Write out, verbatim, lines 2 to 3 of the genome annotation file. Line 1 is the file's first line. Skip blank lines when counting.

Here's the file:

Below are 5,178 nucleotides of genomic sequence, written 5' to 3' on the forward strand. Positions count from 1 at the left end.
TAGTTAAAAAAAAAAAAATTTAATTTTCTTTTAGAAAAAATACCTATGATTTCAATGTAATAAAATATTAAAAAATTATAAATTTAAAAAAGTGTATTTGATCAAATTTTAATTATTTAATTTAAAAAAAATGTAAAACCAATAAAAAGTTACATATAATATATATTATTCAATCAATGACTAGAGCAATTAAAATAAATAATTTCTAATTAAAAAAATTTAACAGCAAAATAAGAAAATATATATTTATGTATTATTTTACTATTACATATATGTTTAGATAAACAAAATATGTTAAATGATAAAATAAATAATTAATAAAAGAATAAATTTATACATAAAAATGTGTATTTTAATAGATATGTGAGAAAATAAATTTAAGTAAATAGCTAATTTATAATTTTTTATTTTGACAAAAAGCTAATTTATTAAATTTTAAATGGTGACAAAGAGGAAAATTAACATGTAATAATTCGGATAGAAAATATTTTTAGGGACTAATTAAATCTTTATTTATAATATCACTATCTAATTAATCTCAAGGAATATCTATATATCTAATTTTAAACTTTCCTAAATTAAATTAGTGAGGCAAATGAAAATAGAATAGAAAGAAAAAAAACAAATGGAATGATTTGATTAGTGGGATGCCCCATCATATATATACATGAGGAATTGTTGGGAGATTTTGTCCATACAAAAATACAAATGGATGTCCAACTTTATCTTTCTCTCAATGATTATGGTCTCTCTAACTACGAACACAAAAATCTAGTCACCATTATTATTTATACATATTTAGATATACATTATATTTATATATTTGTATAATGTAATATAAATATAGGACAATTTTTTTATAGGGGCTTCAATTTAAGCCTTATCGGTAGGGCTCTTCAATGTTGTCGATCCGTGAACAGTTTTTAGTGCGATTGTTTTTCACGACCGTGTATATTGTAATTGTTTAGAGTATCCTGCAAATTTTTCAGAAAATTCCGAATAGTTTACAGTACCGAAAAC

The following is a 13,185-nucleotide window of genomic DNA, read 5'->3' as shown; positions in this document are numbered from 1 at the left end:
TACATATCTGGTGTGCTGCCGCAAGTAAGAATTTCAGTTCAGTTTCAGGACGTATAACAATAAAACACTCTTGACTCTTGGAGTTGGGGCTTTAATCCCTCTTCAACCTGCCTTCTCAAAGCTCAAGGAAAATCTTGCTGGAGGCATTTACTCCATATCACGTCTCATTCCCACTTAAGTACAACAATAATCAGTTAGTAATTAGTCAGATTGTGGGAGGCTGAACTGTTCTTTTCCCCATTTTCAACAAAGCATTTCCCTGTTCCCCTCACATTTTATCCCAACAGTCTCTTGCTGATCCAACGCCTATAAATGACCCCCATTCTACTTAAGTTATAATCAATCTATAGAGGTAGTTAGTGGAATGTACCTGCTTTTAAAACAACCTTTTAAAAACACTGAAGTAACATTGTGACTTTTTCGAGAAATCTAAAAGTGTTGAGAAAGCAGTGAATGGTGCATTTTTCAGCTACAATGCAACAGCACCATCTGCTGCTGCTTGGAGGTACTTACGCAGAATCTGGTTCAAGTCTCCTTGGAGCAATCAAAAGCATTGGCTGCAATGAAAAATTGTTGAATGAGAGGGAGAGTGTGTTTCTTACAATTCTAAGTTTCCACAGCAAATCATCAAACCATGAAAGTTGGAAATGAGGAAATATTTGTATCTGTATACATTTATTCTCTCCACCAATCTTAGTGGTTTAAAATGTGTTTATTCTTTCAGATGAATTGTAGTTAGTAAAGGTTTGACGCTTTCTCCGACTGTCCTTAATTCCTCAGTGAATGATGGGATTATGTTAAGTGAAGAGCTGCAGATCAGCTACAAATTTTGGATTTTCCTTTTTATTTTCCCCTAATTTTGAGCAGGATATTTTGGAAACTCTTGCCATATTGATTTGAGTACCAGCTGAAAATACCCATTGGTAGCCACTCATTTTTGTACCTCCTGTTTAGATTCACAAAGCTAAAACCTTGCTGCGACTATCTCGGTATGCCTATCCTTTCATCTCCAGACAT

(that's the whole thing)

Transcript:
TAGTTAAAAAAAAAAAAATTTAATTTTCTTTTAGAAAAAATACCTATGATTTCAATGTAATAAAATATTAAAAAATTATAAATTTAAAAAAGTGTATTTGATCAAATTTTAATTATTTAATTTAAAAAAAATGTAAAACCAATAAAAAGTTACATATAATATATATTATTCAATCAATGACTAGAGCAATTAAAATAAATAATTTCTAATTAAAAAAATTTAACAGCAAAATAAGAAAATATATATTTATGTATTATTTTACTATTACATATATGTTTAGATAAACAAAATATGTTAAATGATAAAATAAATAATTAATAAAAGAATAAATTTATACATAAAAATGTGTATTTTAATAGATATGTGAGAAAATAAATTTAAGTAAATAGCTAATTTATAATTTTTTATTTTGACAAAAAGCTAATTTATTAAATTTTAAATGGTGACAAAGAGGAAAATTAACATGTAATAATTCGGATAGAAAATATTTTTAGGGACTAATTAAATCTTTATTTATAATATCACTATCTAATTAATCTCAAGGAATATCTATATATCTAATTTTAAACTTTCCTAAATTAAATTAGTGAGGCAAATGAAAATAGAATAGAAAGAAAAAAAACAAATGGAATGATTTGATTAGTGGGATGCCCCATCATATATATACATGAGGAATTGTTGGGAGATTTTGTCCATACAAAAATACAAATGGATGTCCAACTTTATCTTTCTCTCAATGATTATGGTCTCTCTAACTACGAACACAAAAATCTAGTCACCATTATTATTTATACATATTTAGATATACATTATATTTATATATTTGTATAATGTAATATAAATATAGGACAATTTTTTTATAGGGGCTTCAATTTAAGCCTTATCGGTAGGGCTCTTCAATGTTGTCGATCCGTGAACAGTTTTTAGTGCGATTGTTTTTCACGACCGTGTATATTGTAATTGTTTAGAGTATCCTGCAAATTTTTCAGAAAATTCCGAATAGTTTACAGTACCGAAAAC

The following is a 13,185-nucleotide window of genomic DNA, read 5'->3' as shown; positions in this document are numbered from 1 at the left end: